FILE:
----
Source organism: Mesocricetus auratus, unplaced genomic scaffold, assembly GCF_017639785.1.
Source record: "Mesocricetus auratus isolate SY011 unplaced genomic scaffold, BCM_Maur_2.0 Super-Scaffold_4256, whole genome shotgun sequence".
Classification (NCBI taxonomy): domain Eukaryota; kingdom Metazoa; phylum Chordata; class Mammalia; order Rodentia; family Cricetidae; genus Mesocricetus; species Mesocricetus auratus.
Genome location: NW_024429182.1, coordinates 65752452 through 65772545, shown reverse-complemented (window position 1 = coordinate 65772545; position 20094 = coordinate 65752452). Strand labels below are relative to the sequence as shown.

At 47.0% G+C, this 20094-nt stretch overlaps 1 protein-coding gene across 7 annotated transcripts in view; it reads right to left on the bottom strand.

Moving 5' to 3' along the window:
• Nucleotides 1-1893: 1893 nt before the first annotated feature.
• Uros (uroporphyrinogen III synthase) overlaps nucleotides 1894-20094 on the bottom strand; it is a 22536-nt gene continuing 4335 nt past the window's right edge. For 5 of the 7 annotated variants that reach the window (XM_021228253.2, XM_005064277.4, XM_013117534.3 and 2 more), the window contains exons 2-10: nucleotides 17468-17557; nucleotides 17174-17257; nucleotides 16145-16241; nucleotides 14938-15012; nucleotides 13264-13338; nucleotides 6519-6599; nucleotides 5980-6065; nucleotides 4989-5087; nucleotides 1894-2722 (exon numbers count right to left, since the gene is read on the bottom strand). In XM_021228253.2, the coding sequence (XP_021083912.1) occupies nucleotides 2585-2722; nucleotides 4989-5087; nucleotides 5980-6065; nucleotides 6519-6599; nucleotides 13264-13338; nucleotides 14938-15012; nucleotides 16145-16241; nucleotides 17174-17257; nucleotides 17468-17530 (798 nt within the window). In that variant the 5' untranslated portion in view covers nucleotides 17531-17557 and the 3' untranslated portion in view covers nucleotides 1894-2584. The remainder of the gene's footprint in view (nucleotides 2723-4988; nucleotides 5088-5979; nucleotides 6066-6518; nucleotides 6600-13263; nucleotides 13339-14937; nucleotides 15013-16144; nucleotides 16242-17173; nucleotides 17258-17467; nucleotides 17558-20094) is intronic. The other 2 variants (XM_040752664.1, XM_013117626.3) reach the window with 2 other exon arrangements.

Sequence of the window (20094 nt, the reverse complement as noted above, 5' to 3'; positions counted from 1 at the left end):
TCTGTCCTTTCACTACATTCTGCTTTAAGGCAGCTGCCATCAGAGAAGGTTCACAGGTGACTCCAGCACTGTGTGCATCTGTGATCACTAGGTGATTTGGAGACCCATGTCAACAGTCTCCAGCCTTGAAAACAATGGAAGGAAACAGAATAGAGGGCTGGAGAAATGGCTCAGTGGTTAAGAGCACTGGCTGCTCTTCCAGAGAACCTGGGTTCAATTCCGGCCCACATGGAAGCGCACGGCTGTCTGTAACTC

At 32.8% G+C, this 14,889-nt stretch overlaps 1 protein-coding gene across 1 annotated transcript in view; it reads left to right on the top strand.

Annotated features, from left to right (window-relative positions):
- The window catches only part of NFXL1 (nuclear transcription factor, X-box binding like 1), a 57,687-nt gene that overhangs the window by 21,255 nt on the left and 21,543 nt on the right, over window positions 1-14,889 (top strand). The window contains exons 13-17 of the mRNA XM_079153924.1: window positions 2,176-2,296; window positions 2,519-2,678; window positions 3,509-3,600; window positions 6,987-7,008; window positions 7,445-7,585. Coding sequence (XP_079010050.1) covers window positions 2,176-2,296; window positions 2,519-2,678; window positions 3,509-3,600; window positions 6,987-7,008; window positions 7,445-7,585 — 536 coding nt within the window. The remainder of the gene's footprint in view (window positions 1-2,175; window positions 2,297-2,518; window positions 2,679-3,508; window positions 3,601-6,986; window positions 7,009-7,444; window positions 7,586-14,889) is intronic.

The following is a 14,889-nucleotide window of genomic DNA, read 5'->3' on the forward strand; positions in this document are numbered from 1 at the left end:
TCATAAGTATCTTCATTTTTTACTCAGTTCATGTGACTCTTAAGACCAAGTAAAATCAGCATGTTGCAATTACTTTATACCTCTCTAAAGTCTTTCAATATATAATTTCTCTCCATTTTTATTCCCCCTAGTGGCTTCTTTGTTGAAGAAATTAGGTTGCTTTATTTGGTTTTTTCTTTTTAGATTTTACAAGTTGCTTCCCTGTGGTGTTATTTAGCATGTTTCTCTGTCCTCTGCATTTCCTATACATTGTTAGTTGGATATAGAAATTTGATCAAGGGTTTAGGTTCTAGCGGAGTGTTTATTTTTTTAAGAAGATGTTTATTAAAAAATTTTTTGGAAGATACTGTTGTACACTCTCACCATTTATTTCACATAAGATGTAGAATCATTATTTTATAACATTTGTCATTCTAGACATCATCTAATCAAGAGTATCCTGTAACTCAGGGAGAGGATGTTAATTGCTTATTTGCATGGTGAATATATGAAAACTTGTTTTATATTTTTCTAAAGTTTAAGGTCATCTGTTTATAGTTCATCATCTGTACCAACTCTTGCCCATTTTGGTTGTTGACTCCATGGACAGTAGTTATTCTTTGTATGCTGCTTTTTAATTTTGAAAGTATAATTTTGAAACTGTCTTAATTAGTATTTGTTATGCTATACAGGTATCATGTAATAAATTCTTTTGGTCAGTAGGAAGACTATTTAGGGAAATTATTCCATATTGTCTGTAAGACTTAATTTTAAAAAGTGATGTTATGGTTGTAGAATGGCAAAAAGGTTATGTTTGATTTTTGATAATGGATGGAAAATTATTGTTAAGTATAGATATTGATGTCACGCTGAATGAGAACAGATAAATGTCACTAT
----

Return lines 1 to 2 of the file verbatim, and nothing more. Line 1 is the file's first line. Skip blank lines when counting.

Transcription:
Source organism: Mesocricetus auratus, unplaced genomic scaffold, assembly GCF_017639785.1.
Source record: "Mesocricetus auratus isolate SY011 unplaced genomic scaffold, BCM_Maur_2.0 Super-Scaffold_4256, whole genome shotgun sequence".